Background and aims: The geriatric syndrome of frailty has been conceptualized as a loss of physiologic reserve associated with endocrine dysregulation and immune dysfunction. Our prior studies suggest that the frailty syndrome is associated with elevated serum IL-6 levels. In the present study, our aim is to evaluate the possible role of endocrine dysregulation and its relationship with serum IL-6 in the pathogenesis of this syndrome. Methods: Using a recently validated screening algorithm for frailty, we identified 18 frail and 33 non-frail community-dwelling older adults for inclusion in this study. Serum levels of insulin-like growth factor-I (IGF-I), DHEA-S, and IL-6 were measured by immunoassays. The inter-relationships among serum levels of IL-6, DHEA-S, and IGF-I were determined by linear regression analysis. Results: Age-adjusted serum levels of IGF-I (88±49 vs 122± 47 [ng/mL], p<0.023) and DHEA-S (0.30±0.21 vs 0.53±0.25 [μg/mL], p=0.016) were significantly lower in frail vs non-frail individuals, respectively. There was a trend for IL-6 to be inversely correlated with IGF-1 in the frail (r=-0.42; p=0.082) but not the non-frail group (r=0.12, p=0.521). Conclusions: Frail subjects have lower levels of serum IGF-I and DHEA-S and higher levels of IL-6 than do non-frail, age-matched individuals. The trend toward an inverse correlation between IGF-I and IL-6 in the frail, but not the non-frail group, suggests potential interaction between endocrine and immune/cytokine dysregulation that requires further study in larger cohorts.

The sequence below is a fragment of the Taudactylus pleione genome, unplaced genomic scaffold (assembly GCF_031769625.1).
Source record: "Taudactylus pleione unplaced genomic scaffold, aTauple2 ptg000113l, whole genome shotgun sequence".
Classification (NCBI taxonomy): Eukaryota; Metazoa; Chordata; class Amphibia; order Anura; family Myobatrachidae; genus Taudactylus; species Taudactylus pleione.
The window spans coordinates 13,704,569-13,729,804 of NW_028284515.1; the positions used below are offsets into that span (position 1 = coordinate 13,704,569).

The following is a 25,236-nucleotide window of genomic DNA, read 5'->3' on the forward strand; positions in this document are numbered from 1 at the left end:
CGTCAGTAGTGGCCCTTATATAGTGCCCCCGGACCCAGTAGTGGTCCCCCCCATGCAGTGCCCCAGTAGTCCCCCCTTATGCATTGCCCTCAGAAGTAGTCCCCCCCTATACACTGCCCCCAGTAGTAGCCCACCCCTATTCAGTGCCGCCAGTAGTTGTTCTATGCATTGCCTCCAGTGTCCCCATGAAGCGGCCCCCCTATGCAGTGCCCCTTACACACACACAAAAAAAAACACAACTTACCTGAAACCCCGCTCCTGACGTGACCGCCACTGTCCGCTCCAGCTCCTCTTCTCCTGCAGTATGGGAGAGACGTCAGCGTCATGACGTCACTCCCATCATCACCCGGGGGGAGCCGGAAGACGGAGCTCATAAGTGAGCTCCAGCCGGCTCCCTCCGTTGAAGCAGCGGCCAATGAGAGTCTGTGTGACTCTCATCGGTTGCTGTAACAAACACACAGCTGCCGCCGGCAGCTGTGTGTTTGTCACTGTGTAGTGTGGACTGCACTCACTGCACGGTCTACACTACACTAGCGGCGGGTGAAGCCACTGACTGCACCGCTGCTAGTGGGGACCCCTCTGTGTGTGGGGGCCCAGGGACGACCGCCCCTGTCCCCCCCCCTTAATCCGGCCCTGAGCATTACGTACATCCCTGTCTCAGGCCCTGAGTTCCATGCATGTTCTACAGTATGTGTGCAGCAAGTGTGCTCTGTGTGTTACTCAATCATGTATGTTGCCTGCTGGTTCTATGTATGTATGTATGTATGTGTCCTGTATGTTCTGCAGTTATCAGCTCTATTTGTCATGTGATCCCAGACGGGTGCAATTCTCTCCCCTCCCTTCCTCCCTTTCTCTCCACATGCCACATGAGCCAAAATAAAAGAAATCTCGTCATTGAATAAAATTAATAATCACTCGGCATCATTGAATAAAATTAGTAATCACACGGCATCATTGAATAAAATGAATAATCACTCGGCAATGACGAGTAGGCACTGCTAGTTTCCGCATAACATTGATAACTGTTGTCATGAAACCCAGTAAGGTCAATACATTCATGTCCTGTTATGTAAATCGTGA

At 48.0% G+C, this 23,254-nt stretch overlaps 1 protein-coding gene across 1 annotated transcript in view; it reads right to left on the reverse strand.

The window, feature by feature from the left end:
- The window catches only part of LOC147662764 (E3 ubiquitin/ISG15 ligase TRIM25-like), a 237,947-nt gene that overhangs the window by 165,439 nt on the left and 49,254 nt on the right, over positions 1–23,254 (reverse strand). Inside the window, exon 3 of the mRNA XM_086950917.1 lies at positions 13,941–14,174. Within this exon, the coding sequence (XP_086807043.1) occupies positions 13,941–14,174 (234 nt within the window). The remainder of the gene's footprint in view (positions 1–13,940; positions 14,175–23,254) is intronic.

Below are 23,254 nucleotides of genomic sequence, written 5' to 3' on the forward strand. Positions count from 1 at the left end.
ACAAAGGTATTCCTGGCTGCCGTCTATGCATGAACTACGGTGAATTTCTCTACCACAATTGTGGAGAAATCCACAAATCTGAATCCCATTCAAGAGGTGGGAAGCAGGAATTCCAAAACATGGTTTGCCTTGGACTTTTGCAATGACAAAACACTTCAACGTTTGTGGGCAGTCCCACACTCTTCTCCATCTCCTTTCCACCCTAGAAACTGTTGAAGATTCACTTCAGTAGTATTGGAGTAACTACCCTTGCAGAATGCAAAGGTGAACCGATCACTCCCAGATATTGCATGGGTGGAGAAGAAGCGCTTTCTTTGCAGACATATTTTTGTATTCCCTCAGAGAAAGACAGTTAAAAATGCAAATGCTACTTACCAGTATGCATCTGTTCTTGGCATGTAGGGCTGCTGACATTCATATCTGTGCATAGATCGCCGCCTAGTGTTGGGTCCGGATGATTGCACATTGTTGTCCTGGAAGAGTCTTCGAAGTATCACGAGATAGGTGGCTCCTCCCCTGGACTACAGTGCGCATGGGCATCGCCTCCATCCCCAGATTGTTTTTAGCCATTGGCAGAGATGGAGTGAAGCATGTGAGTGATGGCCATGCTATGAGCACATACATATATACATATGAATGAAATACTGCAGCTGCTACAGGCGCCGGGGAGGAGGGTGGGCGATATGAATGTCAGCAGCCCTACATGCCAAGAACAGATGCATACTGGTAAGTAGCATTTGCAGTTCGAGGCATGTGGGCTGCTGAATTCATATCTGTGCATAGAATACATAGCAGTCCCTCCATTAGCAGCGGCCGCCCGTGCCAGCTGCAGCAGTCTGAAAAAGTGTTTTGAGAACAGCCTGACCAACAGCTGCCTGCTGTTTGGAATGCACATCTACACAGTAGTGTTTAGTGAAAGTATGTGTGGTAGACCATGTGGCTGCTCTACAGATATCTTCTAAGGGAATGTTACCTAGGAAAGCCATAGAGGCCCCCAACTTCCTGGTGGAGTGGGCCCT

- Endocrine correlates of frailty
- Geriatric syndrome
- Primary frailty
ASJC Scopus subject areas
- Geriatrics and Gerontology